Gut health


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Combined efforts of feed formulation, management, biosafety and the use of additives target the achievement of “gut health” or “gut welfare”, that has been defined as the “ability to perform normal physiological functions and to maintain homeostasis, thereby supporting its ability to withstand infectious and non-infectious stressors”.

Mantaining gut heath is necessary in order to carry out a highly productive livestock production without antibiotic growth promoters.


As far back as evidence can be gathered, humans used medicinal plants (along with magic and religious rituals) to treat their diseases, and presumably, those of their animals. Some evidence for their use dates back to the Neanderthal period. In the XIX century, the use of medicinal plants began to decrease in medical practice and was replaced by pharmaceuticals, but it reemerged in the late 1960 as a response to increasing side effects of synthetic medicines.

The current usage of botanicals is quite different from their historical use, because scientists call that traditional knowledge is validated, that the results are reproducible and that the treatments are safe and effective. This has led to the production of standardized botanical extracts:

  • Produced from properly identified and controlled plant species;
  • Using manufacturing processes that are respectful of the active compounds contained in the plant;
  • Products that guarantee a minimum concentration of active principles.

The scientific application of plant extracts in animal production is a technology that is still progressing but, in many cases, results are very satisfactory, especially when they are combined with organic acids.


Plants contain an abundance of chemicals that enable them to resist attack by microorganisms and insects. These ‘secondary compounds’ or ‘phytochemicals’ can potentially have useful growth-promoting effects in livestock:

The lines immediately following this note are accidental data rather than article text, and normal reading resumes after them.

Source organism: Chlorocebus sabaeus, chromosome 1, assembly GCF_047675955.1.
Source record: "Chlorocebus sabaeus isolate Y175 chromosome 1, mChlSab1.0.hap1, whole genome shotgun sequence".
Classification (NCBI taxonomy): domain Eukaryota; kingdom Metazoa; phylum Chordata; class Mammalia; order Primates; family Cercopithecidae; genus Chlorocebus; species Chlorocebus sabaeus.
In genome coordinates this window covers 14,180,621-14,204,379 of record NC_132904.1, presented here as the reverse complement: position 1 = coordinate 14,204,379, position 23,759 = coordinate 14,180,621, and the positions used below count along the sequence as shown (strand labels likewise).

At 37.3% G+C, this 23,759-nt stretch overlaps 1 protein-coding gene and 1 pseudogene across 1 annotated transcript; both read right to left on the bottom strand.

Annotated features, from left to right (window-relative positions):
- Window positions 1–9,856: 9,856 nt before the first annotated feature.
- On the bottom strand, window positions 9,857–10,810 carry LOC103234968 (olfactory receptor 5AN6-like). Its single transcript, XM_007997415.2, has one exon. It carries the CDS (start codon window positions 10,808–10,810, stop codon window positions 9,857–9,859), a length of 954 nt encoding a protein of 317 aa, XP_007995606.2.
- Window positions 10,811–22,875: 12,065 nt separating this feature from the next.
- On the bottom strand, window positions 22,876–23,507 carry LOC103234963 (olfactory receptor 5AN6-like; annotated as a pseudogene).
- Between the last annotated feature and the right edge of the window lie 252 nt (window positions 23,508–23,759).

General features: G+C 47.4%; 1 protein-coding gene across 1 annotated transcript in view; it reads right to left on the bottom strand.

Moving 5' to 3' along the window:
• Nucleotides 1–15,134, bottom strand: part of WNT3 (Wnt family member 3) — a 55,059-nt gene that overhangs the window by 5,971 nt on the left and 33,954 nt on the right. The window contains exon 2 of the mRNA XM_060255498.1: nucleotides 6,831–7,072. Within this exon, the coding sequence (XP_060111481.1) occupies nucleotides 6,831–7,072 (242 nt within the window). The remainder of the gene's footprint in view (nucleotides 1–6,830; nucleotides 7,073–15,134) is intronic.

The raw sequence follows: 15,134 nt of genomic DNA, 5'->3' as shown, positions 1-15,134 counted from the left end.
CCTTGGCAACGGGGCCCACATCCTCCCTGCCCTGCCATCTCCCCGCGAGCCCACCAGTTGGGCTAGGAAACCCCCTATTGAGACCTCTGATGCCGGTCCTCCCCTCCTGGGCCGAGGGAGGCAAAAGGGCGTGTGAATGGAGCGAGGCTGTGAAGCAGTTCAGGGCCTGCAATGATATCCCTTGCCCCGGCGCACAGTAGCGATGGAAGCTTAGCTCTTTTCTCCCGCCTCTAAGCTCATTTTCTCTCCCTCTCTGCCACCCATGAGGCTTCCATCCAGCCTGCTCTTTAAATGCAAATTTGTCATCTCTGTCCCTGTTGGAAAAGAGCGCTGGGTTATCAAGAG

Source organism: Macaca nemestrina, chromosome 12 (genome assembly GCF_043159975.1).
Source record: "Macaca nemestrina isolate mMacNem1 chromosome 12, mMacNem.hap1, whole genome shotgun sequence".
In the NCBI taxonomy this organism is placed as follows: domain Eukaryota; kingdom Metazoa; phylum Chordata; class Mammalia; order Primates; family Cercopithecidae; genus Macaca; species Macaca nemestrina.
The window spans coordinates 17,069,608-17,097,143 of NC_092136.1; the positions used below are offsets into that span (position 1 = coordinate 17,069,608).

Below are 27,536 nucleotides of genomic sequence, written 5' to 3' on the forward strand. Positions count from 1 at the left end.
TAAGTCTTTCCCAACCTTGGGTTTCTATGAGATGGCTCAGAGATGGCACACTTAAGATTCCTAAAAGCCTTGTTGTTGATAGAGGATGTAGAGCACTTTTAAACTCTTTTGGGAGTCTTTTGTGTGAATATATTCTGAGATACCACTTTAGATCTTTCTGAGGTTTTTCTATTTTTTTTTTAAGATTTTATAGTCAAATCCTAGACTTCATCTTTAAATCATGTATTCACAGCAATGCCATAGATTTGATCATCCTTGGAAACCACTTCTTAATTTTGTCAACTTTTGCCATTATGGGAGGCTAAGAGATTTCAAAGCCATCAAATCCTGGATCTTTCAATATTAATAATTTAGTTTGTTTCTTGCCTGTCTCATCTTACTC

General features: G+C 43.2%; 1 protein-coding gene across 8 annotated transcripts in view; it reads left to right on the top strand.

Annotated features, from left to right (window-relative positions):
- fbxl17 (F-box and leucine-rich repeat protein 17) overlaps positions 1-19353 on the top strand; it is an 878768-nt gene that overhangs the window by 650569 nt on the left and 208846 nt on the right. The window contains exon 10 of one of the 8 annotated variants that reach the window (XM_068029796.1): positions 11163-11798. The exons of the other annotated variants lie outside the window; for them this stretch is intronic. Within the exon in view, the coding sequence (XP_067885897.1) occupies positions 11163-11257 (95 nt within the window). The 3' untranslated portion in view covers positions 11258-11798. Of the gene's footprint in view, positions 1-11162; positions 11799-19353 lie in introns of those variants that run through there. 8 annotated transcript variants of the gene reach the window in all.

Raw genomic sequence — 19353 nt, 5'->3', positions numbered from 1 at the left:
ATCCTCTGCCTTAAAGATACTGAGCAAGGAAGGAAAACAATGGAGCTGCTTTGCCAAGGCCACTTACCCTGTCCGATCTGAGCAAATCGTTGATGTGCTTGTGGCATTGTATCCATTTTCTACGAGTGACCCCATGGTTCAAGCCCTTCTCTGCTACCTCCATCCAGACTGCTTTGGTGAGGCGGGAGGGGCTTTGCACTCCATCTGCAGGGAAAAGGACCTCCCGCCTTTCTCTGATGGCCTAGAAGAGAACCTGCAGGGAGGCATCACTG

1. Direct microbiocide effects
    Some compounds have the ability to adhere to the cell wall, forming a crack and causing the cell contents spill to the medium, killing the microorganism. Cinnamon and marjoram are examples of plants with microbiocide active principles.
  2. Prebiotic effects
    Some plants rich in oligosaccharides, such as chicory, are able to stimulate the growth of favorable bacteria such as lactobacilli and bifidobacteria without promoting the growth of pathogenic species. This is associated with a reduction of digestive diseases in poultry and swine.It has been shown that prebiotics, besides stimulating growth of beneficial bacteria, also increase the production of short chain volatile fatty acids (SCVFAs) by lactobacilli and bifidobacteria. SCVFAs inhibit the growth of a range of putrefactive proteolytic bacteria.Some plant extracts are not able to boost the growth of lactic bacteria, so they are not real prebiotics, but, instead, they can increase the production of short chain volatile fatty acids by the lactic acid bacteria present in intestine. Cinnamon and garlic are some of these SCVFAs-production boosters.
  3. Blocking of bacterial adhesion to gut surface
    Lectin–carbohydrate receptor interactions are the main mechanism of pathogen adhesion to the brush border of the gut mucosal epithelium. Some phytochemicals, such as those contained in carob, can block the adhesion of pathogens onto the mucosal layer of the intestine, thus avoiding the onset of the infection.
  4. Immunostimulatory effects
    The gut–associated lymphoid tissue (GALT) plays a key role in digestive immunity in farm animals. Prebiotic compounds, such as oligosaccharides from chicory, can exert beneficial effects on gut health by enhancing local digestive immunity through GALT responses.Other substances, such as mushroom polysaccharides or allicin from garlic, may be used as general (whole animal) immune enhancers because they activate both innate and adaptative immunity.
  5. Secretion of digestive enzymes
    Some compounds such as those contained in cinnamon or cardamom are able to stimulate the production of digestive enzymes of the pancreas and intestinal mucosa, leading to a better feed use and a significant increase in growth.

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